Felon Voting Rights Proposal Dies in Virginia

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Felon Voting Rights Proposal Dies in Virginia

Virginia is just three states permanently bar felons from voting. Thanks to a recent vote in a legislative committee, it won’t be restoring felons’ voting rights any time soon.

 

On Wednesday, a Senate committee voted down a proposed change to the state constitution that would have removed the ban on felon voting. Currently, the Virginia constitution bars felons from being able to vote unless their rights have been restored by the governor.

 

This issue has been an area of contention for Virginia in recent years. The state’s former governor, Terry McAuliffe, attempted to use an executive order to restore the rights of felons who had completed their sentences. That effort was stymied by the legislature and the state’s Supreme Court. He then undertook efforts to restore these voting rights on an expedited case-by-case basis.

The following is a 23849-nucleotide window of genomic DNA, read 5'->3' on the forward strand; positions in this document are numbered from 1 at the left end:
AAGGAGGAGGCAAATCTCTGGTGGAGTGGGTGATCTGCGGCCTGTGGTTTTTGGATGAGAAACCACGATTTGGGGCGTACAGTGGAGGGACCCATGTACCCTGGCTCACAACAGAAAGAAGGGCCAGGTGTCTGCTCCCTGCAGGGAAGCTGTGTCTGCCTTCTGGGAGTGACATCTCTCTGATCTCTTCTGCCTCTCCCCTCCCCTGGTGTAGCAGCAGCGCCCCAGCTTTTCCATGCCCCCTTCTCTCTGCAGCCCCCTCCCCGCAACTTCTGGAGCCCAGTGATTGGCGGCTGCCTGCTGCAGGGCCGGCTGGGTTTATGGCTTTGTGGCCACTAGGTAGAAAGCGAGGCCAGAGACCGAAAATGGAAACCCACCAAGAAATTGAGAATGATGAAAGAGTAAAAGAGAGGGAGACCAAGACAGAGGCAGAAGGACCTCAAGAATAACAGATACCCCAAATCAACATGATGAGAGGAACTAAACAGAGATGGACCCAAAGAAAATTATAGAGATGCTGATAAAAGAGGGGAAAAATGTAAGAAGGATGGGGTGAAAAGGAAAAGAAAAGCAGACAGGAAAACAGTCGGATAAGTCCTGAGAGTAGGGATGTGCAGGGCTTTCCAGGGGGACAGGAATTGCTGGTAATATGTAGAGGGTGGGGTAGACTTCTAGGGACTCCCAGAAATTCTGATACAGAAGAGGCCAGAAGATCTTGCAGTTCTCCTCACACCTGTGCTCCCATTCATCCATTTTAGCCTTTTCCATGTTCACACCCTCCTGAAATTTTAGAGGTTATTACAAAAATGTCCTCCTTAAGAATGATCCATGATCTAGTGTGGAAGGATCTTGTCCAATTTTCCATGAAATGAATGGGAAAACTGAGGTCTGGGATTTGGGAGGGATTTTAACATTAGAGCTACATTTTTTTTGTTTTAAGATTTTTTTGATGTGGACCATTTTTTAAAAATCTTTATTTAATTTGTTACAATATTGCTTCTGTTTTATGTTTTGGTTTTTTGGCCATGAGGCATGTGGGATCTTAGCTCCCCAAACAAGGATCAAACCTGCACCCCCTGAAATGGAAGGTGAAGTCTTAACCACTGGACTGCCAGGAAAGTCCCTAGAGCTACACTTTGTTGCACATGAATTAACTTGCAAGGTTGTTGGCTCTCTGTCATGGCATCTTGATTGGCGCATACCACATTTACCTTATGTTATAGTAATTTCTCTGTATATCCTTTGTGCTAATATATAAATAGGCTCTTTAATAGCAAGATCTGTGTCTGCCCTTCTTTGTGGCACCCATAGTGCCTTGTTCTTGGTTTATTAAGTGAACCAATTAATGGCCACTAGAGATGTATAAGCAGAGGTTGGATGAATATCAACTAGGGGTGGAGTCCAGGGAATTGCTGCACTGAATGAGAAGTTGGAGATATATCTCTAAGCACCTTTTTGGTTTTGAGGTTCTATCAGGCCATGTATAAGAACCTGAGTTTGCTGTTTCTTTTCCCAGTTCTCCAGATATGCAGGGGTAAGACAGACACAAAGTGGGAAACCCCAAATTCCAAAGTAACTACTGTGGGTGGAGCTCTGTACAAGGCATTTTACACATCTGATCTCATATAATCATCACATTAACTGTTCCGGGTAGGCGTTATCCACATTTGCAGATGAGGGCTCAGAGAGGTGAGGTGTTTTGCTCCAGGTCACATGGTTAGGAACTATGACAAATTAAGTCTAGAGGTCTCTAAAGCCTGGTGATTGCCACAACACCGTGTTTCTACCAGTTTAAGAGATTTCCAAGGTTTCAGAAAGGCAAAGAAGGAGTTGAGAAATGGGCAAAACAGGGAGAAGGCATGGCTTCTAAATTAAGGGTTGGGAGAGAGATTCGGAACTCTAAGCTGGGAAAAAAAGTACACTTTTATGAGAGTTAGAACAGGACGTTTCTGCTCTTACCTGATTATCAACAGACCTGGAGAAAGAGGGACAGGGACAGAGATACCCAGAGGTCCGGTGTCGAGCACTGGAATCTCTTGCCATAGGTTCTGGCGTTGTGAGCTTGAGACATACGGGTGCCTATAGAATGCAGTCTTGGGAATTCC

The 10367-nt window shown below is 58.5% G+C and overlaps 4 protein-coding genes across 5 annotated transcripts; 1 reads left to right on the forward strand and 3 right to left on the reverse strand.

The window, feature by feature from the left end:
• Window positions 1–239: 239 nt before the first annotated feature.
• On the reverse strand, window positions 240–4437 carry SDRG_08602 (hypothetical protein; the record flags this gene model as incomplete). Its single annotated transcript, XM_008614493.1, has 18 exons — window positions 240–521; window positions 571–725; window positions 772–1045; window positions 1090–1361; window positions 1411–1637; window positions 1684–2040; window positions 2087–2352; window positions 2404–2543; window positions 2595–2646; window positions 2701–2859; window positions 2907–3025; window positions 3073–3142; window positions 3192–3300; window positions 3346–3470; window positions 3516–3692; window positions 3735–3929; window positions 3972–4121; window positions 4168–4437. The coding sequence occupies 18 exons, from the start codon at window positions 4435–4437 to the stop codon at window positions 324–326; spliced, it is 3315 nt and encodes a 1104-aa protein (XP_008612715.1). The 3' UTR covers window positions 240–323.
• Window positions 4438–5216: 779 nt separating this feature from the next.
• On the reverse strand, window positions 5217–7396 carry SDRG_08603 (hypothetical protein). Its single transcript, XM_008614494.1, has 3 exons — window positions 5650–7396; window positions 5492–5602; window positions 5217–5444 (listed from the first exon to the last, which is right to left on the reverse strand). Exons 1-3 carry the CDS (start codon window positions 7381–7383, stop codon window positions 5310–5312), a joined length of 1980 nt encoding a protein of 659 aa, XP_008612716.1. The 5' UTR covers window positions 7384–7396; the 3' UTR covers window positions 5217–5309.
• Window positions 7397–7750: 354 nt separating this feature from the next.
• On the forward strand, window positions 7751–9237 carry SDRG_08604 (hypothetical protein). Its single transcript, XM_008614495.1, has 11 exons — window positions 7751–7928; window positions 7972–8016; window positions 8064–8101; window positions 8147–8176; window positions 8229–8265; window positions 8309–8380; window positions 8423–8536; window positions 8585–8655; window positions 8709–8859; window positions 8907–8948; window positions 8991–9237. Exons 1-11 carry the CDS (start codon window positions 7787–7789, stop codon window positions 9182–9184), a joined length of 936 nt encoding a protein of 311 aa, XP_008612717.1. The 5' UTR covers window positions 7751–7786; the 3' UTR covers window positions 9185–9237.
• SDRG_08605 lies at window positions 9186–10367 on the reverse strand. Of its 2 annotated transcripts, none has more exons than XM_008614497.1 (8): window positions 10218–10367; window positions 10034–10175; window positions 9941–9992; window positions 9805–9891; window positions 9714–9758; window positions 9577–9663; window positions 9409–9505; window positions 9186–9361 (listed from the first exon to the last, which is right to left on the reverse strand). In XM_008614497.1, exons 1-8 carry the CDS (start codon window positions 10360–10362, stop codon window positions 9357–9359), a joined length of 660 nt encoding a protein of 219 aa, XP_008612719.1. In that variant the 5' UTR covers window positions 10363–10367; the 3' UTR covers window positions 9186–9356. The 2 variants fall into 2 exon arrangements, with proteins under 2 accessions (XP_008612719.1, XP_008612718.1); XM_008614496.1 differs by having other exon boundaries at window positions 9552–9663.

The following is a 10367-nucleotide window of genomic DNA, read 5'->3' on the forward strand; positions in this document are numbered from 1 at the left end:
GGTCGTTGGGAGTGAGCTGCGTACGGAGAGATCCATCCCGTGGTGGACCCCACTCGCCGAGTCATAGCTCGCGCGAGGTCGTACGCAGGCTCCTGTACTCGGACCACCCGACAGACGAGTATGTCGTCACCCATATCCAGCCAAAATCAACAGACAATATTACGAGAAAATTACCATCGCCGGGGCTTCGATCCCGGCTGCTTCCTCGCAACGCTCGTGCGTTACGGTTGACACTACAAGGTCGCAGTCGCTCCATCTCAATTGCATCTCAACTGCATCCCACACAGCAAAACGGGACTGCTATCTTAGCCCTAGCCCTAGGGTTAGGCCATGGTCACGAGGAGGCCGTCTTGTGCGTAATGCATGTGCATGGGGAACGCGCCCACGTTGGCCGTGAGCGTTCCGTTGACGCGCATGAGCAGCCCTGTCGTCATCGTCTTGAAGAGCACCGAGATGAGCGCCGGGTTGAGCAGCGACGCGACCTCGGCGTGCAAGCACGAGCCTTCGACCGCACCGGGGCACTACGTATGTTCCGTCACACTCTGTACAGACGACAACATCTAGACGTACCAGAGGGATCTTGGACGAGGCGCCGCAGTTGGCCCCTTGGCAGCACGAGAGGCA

Critics of the ban on felons voting note that nearly every other state allows some form of voting rights for felons. Some states even allow those in jail to vote. They say that this van is an impediment to rehabilitation and reintegration into the community. Supporters of the ban note that it is proper to punish those who commit serious crimes by imposing serious penalties.

 

In the 2018 election, Florida voters overturned their state’s ban on felon voting. Beginning this month, felons in that state have begun to register to vote.

 

Do you think that felons who have completed their sentences should see their voting rights restored?

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